A vast majority of electric toothbrushes come with a built-in, two-minute timer. Oftentimes, they’re split into 30-second increments, which will help you know when it’s time to move on to the next section of your mouth.
More people can use electric toothbrushes
Electric brushes are a great option for those with disabilities thanks to the speed at which they work. They’re also fun for children, which in turn means that children are more likely to brush their teeth.
Cons of an electric toothbrush
There’s only one con of an electric toothbrush, and it’s one that we can’t look past.
Unlike its manual counterpart, the price associated with electric toothbrushes can be enough to make anyone do a double-take.
While disposable electric toothbrushes, which only need batteries, can cost less than $10, other models can run upwards of $250.
Oftentimes, these smart brushes come with bells and whistles that most of us don’t need: apps that track your brushing, multiple brush modes, and charging stations that look like glass cups.
Plus, you’ll need to factor in the cost of replacement toothbrush heads. These typically come in multiples, but can run as much as $50. Some companies feature a subscription service which replaces brush heads on a monthly basis for as little as $5.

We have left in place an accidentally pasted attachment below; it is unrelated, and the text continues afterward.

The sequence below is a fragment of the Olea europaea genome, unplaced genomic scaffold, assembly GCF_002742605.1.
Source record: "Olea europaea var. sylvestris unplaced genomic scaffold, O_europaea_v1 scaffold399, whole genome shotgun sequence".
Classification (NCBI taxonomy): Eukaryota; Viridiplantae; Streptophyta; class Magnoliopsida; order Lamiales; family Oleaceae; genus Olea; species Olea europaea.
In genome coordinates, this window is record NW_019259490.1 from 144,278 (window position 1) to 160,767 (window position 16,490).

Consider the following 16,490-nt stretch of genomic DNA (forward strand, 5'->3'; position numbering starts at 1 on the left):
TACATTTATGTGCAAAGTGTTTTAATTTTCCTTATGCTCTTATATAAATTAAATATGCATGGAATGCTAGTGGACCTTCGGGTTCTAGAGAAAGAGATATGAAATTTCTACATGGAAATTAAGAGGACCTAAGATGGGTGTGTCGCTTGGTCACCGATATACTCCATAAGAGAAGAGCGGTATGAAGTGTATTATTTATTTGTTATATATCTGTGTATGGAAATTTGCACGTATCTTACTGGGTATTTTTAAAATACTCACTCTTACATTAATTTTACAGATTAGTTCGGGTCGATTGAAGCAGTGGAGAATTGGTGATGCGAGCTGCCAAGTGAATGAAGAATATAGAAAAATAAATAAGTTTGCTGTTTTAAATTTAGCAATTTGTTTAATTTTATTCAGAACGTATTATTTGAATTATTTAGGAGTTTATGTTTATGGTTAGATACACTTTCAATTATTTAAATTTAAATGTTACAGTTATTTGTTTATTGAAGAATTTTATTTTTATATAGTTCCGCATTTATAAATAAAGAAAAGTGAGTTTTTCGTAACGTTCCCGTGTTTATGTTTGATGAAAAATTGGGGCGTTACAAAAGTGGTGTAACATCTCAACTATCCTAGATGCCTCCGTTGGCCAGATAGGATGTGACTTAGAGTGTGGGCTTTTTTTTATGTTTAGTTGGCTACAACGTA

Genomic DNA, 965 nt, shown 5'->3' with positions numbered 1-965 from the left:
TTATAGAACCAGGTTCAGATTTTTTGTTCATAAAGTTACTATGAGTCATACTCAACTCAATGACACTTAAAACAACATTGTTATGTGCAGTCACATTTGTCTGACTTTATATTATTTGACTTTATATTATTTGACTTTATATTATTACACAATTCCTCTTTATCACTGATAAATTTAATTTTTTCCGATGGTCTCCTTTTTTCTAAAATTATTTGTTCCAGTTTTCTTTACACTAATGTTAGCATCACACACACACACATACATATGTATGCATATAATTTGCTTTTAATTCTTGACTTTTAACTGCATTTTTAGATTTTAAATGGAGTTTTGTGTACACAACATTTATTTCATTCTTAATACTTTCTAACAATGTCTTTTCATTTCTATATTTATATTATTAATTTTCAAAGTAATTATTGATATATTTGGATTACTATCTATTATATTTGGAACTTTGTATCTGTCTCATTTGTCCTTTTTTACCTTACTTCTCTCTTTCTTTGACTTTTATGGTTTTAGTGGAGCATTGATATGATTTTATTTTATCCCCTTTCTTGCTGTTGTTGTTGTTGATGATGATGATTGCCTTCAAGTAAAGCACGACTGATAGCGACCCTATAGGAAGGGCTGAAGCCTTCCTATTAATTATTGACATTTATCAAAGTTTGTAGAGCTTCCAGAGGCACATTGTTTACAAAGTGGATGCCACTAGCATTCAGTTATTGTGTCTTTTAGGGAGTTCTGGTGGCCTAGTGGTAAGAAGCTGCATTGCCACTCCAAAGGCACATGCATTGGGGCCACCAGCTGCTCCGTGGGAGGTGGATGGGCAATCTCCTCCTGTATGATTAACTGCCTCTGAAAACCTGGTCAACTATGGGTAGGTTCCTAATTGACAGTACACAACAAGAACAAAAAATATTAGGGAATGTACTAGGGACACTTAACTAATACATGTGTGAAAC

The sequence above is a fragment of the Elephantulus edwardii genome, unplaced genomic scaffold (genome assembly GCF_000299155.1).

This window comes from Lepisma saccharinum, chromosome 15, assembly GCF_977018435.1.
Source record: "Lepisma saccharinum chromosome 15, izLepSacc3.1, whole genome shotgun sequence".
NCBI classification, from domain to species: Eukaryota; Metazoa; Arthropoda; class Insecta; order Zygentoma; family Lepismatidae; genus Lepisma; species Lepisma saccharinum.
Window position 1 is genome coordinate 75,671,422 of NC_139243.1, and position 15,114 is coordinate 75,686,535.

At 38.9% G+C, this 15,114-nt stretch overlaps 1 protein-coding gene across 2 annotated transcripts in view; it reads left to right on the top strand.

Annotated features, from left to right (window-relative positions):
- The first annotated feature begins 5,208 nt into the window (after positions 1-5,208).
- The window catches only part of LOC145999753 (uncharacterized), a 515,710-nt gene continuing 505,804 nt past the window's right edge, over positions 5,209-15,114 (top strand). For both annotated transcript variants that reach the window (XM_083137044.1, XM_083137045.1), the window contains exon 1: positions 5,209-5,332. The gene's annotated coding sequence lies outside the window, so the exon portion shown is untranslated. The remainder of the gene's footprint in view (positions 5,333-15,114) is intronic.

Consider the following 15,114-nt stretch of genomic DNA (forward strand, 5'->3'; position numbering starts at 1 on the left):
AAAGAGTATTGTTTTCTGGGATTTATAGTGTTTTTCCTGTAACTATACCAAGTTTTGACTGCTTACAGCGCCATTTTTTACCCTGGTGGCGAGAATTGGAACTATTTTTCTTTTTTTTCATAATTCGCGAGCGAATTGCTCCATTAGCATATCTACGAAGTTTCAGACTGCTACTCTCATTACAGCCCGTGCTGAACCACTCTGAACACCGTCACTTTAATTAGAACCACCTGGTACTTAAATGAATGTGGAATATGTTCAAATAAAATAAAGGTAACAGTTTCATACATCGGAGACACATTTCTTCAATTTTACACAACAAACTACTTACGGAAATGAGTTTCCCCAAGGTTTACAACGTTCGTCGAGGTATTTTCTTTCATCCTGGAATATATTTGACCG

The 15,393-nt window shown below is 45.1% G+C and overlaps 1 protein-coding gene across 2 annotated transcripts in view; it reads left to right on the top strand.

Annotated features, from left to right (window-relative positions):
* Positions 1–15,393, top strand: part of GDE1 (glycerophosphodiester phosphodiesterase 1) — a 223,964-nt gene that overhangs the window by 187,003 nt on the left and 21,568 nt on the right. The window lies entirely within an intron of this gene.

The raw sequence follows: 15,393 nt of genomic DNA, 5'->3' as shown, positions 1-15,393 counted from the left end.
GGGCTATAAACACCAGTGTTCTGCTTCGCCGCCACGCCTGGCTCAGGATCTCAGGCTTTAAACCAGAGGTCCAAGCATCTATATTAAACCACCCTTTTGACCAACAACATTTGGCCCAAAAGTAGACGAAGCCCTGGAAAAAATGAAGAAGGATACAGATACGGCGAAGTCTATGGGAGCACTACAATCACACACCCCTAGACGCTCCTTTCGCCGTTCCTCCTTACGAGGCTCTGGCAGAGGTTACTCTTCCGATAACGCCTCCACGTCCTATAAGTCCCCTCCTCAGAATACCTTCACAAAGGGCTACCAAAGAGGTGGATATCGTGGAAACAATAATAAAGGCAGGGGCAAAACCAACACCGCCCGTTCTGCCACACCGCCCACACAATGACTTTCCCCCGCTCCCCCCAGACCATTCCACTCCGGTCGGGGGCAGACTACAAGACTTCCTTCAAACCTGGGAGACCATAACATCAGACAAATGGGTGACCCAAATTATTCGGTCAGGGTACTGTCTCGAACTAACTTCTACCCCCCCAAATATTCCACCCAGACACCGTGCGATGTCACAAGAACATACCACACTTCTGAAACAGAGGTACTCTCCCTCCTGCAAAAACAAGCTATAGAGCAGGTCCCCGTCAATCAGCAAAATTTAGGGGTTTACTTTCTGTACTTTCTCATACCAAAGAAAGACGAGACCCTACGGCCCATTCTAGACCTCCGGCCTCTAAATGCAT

Should you choose a manual or electric toothbrush?
The battle between manual vs. electric toothbrush can be confusing. But at the end of the day, I’m a dentist who’s just happy that you’re brushing at all.
Truly, my main concern is that you’re on a journey to good oral health, whether you choose manual or electric.
Here are some easy ways to make sure you’re doing just that:
- Brush for two minutes, twice per day. Your toothbrush should be at a 45-degree angle, toward the gum line.
- Brush in a circular motion, but don’t forget to use a light, back-and-forth motion on chewing surfaces.
- Floss at least once per day. Don’t just go between the teeth – form a C shape with the floss to make sure you get the space between your teeth and gums.
I offer each new patient a complimentary electric toothbrush at their first appointment. If you’d like to experience the difference, reach out to schedule your appointment today.
For more tips and tricks for great dental health, check out our Smile Guide.